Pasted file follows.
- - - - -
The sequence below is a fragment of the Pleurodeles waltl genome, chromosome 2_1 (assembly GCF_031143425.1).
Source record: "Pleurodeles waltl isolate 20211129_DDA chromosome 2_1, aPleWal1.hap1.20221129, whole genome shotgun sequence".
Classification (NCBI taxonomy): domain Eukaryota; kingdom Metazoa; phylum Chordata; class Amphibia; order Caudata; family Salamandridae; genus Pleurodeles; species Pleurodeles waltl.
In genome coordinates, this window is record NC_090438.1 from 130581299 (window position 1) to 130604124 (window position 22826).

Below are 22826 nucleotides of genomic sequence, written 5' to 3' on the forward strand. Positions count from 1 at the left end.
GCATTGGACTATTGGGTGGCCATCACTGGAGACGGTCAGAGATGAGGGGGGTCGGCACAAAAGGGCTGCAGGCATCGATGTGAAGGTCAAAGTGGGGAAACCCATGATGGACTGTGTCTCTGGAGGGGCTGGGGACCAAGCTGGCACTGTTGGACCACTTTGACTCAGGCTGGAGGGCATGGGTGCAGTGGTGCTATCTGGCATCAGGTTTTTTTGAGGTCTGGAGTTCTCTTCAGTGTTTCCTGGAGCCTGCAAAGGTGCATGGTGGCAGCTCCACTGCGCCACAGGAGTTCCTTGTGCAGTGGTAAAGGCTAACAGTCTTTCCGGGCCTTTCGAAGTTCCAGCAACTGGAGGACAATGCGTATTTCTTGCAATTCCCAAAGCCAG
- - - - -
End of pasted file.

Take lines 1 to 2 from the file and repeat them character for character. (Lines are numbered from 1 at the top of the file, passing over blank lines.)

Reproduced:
The sequence below is a fragment of the Pleurodeles waltl genome, chromosome 2_1 (assembly GCF_031143425.1).
Source record: "Pleurodeles waltl isolate 20211129_DDA chromosome 2_1, aPleWal1.hap1.20221129, whole genome shotgun sequence".